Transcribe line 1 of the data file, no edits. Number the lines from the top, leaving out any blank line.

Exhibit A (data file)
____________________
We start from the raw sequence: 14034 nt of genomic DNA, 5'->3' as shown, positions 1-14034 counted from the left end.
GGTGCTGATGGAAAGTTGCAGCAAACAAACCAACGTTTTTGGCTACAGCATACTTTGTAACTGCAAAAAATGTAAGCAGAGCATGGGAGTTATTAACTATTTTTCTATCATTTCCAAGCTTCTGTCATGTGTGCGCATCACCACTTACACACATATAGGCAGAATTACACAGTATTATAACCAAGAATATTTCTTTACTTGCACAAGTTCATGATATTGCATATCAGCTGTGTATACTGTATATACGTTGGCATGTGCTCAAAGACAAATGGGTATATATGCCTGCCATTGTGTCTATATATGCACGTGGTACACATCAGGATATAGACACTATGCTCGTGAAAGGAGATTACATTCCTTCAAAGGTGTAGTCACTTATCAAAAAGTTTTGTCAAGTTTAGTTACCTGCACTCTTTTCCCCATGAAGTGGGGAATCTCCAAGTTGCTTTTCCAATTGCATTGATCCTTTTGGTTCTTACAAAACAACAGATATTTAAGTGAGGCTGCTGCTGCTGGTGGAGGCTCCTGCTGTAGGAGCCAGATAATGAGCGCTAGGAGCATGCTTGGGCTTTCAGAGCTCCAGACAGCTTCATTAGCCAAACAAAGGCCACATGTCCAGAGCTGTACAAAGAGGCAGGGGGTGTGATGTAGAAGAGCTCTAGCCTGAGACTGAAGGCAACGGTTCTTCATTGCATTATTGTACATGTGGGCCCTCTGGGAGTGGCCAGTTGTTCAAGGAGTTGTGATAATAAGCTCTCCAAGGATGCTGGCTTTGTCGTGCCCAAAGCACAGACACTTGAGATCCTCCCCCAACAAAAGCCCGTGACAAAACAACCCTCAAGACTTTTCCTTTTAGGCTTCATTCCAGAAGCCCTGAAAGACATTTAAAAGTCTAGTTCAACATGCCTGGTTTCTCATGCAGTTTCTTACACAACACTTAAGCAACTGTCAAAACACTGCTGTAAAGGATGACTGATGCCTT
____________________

We start from the raw sequence: 14034 nt of genomic DNA, 5'->3' as shown, positions 1-14034 counted from the left end.